Fradeneck gets life sentence for killing wife, children

By: Kevin Bunch | Roseville - Eastpointe Eastsider | Published March 8, 2016


MOUNT CLEMENS — Eastpointe resident Timothy Fradeneck was sentenced in Macomb County Circuit Court March 1 to life in prison without parole, which followed a plea in which he accepted guilt for the 2015 murders of his wife, Christie Fradeneck, 37, and two children, Tim, 8, and Celeste, 2.

Fradeneck, 38, received five life sentences without parole and two sentences of 18-30 years; he had a total of seven charges brought against him, including first-degree murder and first-degree child abuse. The sentences will run concurrently.

He pleaded “guilty but mentally ill” during a circuit court hearing Jan. 25. Fradeneck’s attorney, Steven Kaplan, said his client was mentally ill at the time of the murders, though not to a degree that he was found legally insane. Now getting treatment while in custody, Kaplan said Fradeneck wanted to spare his family the “gruesome details” of the murders by skipping a trial, as long as he could continue to get mental health treatment in prison.

According to police testimony last year in 38th District Court, Fradeneck used a USB cable to strangle his wife and children as they slept in their beds the night of April 13. When police arrived the next day on a health and welfare call, Fradeneck initially told police that his wife and children were “sleeping” before admitting they were dead, according to the testimony.

Reading shakily from a prepared statement, Fradeneck told the court that he accepts responsibility for the killings, and that he asks for something the court cannot give him: forgiveness for taking the lives of his family members.

“In that moment I failed as a husband, as a father, as a son, as a brother, as a nephew, as a cousin, as an in-law, as a citizen, and as a member of the human race,” Fradeneck said. “I failed myself when I failed to protect my family from myself. I let the despair I felt in my head eclipse the love I felt in my heart.”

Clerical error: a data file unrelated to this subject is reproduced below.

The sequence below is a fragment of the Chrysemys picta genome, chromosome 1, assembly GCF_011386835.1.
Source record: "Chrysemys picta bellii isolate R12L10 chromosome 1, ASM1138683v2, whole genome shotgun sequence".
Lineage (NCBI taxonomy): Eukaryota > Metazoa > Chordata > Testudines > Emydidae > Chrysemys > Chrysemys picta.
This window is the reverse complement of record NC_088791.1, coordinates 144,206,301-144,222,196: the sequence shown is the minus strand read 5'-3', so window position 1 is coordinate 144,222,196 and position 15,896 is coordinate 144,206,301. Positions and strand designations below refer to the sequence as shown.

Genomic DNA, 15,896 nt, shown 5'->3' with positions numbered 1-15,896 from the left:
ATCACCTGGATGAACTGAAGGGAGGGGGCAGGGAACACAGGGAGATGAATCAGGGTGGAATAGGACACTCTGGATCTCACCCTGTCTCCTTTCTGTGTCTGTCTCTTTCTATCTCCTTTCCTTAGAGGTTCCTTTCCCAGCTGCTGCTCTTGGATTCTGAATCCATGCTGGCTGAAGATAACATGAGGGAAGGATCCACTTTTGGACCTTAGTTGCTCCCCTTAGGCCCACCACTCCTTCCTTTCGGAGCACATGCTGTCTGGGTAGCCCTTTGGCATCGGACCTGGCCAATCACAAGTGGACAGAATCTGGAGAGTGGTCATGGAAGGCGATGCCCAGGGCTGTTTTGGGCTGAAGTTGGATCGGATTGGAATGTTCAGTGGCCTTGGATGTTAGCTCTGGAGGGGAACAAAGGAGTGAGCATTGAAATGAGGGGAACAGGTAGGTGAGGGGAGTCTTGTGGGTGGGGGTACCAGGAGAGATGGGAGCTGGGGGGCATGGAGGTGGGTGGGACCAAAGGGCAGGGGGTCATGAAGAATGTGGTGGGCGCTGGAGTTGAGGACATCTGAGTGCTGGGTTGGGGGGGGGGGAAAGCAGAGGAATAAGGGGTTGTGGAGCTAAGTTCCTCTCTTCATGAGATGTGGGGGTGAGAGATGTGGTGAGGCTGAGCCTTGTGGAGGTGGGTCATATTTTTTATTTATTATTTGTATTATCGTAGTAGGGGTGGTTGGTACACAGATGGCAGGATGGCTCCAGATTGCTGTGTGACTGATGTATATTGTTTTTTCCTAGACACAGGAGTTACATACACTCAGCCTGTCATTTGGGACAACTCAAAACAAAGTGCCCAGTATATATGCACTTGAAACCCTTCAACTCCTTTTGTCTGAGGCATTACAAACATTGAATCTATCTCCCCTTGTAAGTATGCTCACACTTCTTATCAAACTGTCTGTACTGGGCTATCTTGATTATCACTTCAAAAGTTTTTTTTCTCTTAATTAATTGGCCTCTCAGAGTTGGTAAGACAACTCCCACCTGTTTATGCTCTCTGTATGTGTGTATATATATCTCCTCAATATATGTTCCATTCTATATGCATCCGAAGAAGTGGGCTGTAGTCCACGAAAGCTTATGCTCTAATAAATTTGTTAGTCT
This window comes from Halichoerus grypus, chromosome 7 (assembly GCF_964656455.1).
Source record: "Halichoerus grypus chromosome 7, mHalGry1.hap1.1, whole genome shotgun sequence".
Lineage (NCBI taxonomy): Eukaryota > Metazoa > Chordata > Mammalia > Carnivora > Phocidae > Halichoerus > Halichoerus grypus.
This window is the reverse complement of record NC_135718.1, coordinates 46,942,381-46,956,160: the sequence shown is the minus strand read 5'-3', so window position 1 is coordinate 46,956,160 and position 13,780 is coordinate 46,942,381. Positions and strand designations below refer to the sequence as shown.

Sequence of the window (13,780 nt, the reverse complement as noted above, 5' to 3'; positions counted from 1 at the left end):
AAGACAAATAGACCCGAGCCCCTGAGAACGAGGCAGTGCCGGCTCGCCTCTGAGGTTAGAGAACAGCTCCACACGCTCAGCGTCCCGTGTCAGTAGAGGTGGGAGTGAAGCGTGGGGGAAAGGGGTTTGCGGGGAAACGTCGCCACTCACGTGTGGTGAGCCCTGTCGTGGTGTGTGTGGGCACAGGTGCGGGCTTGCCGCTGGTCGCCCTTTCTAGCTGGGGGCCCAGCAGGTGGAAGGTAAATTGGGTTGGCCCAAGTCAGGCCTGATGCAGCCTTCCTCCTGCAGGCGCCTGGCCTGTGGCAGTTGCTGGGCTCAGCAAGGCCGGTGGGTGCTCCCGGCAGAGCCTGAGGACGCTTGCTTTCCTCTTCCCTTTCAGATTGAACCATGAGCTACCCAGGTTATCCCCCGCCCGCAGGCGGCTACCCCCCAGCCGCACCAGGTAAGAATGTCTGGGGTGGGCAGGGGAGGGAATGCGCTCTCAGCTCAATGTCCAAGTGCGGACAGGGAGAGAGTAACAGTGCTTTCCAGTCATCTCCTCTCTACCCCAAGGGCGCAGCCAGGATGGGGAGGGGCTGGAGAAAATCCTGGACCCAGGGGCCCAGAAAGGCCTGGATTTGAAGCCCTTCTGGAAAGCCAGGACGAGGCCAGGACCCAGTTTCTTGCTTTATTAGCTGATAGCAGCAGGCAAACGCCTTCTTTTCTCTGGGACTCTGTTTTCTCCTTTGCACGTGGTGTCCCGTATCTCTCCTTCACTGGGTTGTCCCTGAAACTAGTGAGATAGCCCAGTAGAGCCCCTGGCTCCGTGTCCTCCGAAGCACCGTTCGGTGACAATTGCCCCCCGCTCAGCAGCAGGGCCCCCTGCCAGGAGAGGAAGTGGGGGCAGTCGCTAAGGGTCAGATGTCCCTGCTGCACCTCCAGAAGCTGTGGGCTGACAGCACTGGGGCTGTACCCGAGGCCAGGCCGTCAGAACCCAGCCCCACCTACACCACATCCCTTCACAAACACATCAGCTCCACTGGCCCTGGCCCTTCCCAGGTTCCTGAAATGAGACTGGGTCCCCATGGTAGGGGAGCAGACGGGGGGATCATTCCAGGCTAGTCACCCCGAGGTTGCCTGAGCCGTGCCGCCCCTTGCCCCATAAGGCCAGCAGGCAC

Fradeneck then apologized to friends and family members of himself and the victims, adding that their lives are poorer as a result of his actions, and that while he asks forgiveness, he would not hold it against them if they were unable to do so.

“(To the victims) I swear to this court that I will spend the rest of my life trying to effect change in this mental health system in your honor,” Fradeneck said.

Courtney Zanni, Christie Fradeneck’s sister, blasted the defendant in her emotional statement to the court, calling him a lazy and narcissistic man who contributed nothing to the household without her sister telling him to do it.

“Even though we never liked him, we accepted him,” Zanni said. “Killing my sister was the most ambitious thing he ever did.”

Zanni said her sister was on the verge of leaving Fradeneck and filing for divorce when the murders occurred, which Zanni believes was the catalyst for the killings. Zanni also accused him of hitting Christie Fradeneck prior to her death.

She said that her sister would not want the family to linger on those tragic events; as such, Zanni declared that from this point on, she would not even spare a thought for Fradeneck and his time in prison.

Macomb County Assistant Prosecutor Bill Cataldo echoed Zanni’s sentiments, arguing that this had less to do with mental health issues and more to do with Fradeneck’s wife potentially leaving him.

Judge Diane Druzinski said that words were “woefully inadequate,” but she did not think this case was necessarily the failing of the mental health system. Rather, she said, it was a failure on Fradeneck’s part to get assistance.

In a written statement by Zanni provided to the media after the sentencing, she encouraged friends and family, as well as the community at large, to stay positive and do good deeds as a way to help overcome the tragedy. She also thanked the prosecution team for its efforts.